With respect to terminal devices, ZTE has unveiled its first 5G video smartphone ZTE Axon 11 5G. The company has continuously strengthened its 5G terminal devices cooperation with more than 30 operators worldwide. It has embarked on the 5G terminal market in Japan by partnering with operators.

Looking ahead , ZTE will pay close attention to the global epidemic situation, and make reasonable coordination accordingly with its global customers and partners to cope with the global epidemic. The company will strongly concentrate on its major businesses while leveraging the opportunities of new infrastructure construction, expecting to create more value for its telco customers.


Europe and U.S. to delay 5G deployments; China to accelerate 5G

Up until the COVID-19 pandemic hit the world hard in late February, 5G seemed a priority for most wireless network operators. Now, with across the board cutbacks everywhere, it will be much further down the must do list for 2020.

In the absence of any new 5G applications or completion of 3GPP 5G Phase 2 and ITU-R IMT 2020, 5G was not expected to ramp this year, despite ridiculous hype and false claims (especially ultra low latency which has not yet been specified let alone standardized yet).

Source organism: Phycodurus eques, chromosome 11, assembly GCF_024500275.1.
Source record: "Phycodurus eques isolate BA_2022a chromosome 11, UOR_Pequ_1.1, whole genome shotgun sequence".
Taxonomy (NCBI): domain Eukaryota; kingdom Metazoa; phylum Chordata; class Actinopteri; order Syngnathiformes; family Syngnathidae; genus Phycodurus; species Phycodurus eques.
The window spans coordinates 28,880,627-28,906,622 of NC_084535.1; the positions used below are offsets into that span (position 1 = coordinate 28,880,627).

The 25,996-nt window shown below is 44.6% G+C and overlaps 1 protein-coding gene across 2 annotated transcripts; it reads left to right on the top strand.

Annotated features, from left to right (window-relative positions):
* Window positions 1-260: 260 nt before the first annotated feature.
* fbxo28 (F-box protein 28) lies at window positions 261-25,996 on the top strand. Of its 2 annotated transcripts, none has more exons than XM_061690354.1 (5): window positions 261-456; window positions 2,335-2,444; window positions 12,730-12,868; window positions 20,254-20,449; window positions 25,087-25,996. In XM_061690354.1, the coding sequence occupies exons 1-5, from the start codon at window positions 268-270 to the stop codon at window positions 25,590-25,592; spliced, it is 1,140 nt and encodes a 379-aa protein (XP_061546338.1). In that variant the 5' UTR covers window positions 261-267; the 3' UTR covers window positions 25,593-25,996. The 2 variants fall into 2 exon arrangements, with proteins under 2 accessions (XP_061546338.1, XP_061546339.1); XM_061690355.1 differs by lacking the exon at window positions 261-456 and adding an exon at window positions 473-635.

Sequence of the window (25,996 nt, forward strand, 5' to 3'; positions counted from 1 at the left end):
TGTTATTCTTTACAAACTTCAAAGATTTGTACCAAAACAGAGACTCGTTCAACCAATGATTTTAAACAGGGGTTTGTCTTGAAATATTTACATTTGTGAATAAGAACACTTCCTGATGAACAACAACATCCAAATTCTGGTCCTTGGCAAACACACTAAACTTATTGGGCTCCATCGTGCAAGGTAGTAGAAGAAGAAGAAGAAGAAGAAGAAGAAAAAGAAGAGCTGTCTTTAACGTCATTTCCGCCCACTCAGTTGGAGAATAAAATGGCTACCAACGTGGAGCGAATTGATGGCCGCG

Now the new technology faces an unprecedented slow down to launch and expand pilot deployments.  Why? It’s because of the stay at home/shelter in place orders all over the world.  Non essential business’ are closed and manufacturing plants have been idled.  Also, why do you need a mobile network if you’re at home 95% of the time?

One reason to deploy 5G is to off load data (especially video) traffic on congested 4G-LTE  networks. But just like the physical roads and highways, those 4G networks have experienced less traffic since the virus took hold.  People confined to their homes need wired broadband and Wi-Fi, NOT 4G and 5G mobile access.

“5G deployment in Europe will certainly be delayed,” said Eric Xu, one of Huawei’s rotating CEOs, during a Huawei (private company) results presentation today.  Xu also told reporters the delays could last until “the time when the pandemic is brought under control.”